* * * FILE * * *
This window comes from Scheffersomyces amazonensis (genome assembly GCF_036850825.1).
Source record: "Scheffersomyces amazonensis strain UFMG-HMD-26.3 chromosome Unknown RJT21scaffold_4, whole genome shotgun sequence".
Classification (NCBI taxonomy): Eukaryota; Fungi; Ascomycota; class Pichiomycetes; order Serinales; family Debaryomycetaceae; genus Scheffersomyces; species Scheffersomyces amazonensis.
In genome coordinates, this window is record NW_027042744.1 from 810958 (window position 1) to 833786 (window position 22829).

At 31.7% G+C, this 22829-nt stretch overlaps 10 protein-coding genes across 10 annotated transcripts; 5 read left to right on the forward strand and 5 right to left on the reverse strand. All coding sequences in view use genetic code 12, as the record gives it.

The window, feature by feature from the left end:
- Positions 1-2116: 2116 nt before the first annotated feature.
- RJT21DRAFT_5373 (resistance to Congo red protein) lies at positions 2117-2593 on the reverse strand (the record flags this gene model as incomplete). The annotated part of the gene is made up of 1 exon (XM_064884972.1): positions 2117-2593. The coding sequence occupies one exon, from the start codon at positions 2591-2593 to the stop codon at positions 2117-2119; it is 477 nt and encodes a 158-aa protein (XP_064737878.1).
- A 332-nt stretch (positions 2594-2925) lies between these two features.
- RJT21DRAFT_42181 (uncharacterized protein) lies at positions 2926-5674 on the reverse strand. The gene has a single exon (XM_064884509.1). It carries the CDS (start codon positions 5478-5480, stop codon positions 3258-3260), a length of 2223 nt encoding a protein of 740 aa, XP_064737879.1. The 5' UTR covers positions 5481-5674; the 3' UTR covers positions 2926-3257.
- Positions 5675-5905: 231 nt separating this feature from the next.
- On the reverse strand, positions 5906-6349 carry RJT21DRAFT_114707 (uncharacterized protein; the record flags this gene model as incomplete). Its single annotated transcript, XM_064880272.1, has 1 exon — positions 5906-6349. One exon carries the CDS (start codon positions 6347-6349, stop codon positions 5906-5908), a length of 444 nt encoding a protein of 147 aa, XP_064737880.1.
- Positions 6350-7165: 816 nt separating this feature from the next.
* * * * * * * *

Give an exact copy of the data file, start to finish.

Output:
This window comes from Scheffersomyces amazonensis (genome assembly GCF_036850825.1).
Source record: "Scheffersomyces amazonensis strain UFMG-HMD-26.3 chromosome Unknown RJT21scaffold_4, whole genome shotgun sequence".
Classification (NCBI taxonomy): Eukaryota; Fungi; Ascomycota; class Pichiomycetes; order Serinales; family Debaryomycetaceae; genus Scheffersomyces; species Scheffersomyces amazonensis.
In genome coordinates, this window is record NW_027042744.1 from 810958 (window position 1) to 833786 (window position 22829).

At 31.7% G+C, this 22829-nt stretch overlaps 10 protein-coding genes across 10 annotated transcripts; 5 read left to right on the forward strand and 5 right to left on the reverse strand. All coding sequences in view use genetic code 12, as the record gives it.

The window, feature by feature from the left end:
- Positions 1-2116: 2116 nt before the first annotated feature.
- RJT21DRAFT_5373 (resistance to Congo red protein) lies at positions 2117-2593 on the reverse strand (the record flags this gene model as incomplete). The annotated part of the gene is made up of 1 exon (XM_064884972.1): positions 2117-2593. The coding sequence occupies one exon, from the start codon at positions 2591-2593 to the stop codon at positions 2117-2119; it is 477 nt and encodes a 158-aa protein (XP_064737878.1).
- A 332-nt stretch (positions 2594-2925) lies between these two features.
- RJT21DRAFT_42181 (uncharacterized protein) lies at positions 2926-5674 on the reverse strand. The gene has a single exon (XM_064884509.1). It carries the CDS (start codon positions 5478-5480, stop codon positions 3258-3260), a length of 2223 nt encoding a protein of 740 aa, XP_064737879.1. The 5' UTR covers positions 5481-5674; the 3' UTR covers positions 2926-3257.
- Positions 5675-5905: 231 nt separating this feature from the next.
- On the reverse strand, positions 5906-6349 carry RJT21DRAFT_114707 (uncharacterized protein; the record flags this gene model as incomplete). Its single annotated transcript, XM_064880272.1, has 1 exon — positions 5906-6349. One exon carries the CDS (start codon positions 6347-6349, stop codon positions 5906-5908), a length of 444 nt encoding a protein of 147 aa, XP_064737880.1.
- Positions 6350-7165: 816 nt separating this feature from the next.